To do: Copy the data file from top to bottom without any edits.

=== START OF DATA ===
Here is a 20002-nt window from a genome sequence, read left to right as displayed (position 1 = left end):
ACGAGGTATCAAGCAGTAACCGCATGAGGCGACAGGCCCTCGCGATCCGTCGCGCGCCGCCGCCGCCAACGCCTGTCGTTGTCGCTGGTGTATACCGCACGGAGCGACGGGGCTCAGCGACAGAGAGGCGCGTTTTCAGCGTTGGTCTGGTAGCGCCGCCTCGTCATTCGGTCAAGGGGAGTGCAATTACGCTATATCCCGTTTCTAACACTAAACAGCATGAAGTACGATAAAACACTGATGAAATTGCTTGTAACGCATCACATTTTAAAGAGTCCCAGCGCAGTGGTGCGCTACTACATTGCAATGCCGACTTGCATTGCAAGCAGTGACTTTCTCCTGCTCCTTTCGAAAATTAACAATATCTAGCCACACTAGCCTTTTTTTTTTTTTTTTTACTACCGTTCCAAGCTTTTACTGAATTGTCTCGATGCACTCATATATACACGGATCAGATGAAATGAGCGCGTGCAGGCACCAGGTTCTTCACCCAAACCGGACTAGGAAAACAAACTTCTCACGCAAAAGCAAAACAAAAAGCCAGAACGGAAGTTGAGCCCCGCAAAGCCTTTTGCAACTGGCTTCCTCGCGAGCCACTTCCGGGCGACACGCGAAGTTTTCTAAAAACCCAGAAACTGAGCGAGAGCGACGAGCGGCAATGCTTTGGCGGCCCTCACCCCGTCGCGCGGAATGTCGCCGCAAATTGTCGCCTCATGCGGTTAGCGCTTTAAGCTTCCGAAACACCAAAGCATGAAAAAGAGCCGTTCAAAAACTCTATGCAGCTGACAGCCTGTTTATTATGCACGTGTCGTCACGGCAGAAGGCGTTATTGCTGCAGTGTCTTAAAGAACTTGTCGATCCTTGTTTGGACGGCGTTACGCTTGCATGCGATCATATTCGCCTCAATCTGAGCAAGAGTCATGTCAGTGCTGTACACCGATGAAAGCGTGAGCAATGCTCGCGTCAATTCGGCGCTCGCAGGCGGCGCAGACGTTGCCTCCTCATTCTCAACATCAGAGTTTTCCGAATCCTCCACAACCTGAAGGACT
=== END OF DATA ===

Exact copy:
Here is a 20002-nt window from a genome sequence, read left to right as displayed (position 1 = left end):
ACGAGGTATCAAGCAGTAACCGCATGAGGCGACAGGCCCTCGCGATCCGTCGCGCGCCGCCGCCGCCAACGCCTGTCGTTGTCGCTGGTGTATACCGCACGGAGCGACGGGGCTCAGCGACAGAGAGGCGCGTTTTCAGCGTTGGTCTGGTAGCGCCGCCTCGTCATTCGGTCAAGGGGAGTGCAATTACGCTATATCCCGTTTCTAACACTAAACAGCATGAAGTACGATAAAACACTGATGAAATTGCTTGTAACGCATCACATTTTAAAGAGTCCCAGCGCAGTGGTGCGCTACTACATTGCAATGCCGACTTGCATTGCAAGCAGTGACTTTCTCCTGCTCCTTTCGAAAATTAACAATATCTAGCCACACTAGCCTTTTTTTTTTTTTTTTTACTACCGTTCCAAGCTTTTACTGAATTGTCTCGATGCACTCATATATACACGGATCAGATGAAATGAGCGCGTGCAGGCACCAGGTTCTTCACCCAAACCGGACTAGGAAAACAAACTTCTCACGCAAAAGCAAAACAAAAAGCCAGAACGGAAGTTGAGCCCCGCAAAGCCTTTTGCAACTGGCTTCCTCGCGAGCCACTTCCGGGCGACACGCGAAGTTTTCTAAAAACCCAGAAACTGAGCGAGAGCGACGAGCGGCAATGCTTTGGCGGCCCTCACCCCGTCGCGCGGAATGTCGCCGCAAATTGTCGCCTCATGCGGTTAGCGCTTTAAGCTTCCGAAACACCAAAGCATGAAAAAGAGCCGTTCAAAAACTCTATGCAGCTGACAGCCTGTTTATTATGCACGTGTCGTCACGGCAGAAGGCGTTATTGCTGCAGTGTCTTAAAGAACTTGTCGATCCTTGTTTGGACGGCGTTACGCTTGCATGCGATCATATTCGCCTCAATCTGAGCAAGAGTCATGTCAGTGCTGTACACCGATGAAAGCGTGAGCAATGCTCGCGTCAATTCGGCGCTCGCAGGCGGCGCAGACGTTGCCTCCTCATTCTCAACATCAGAGTTTTCCGAATCCTCCACAACCTGAAGGACT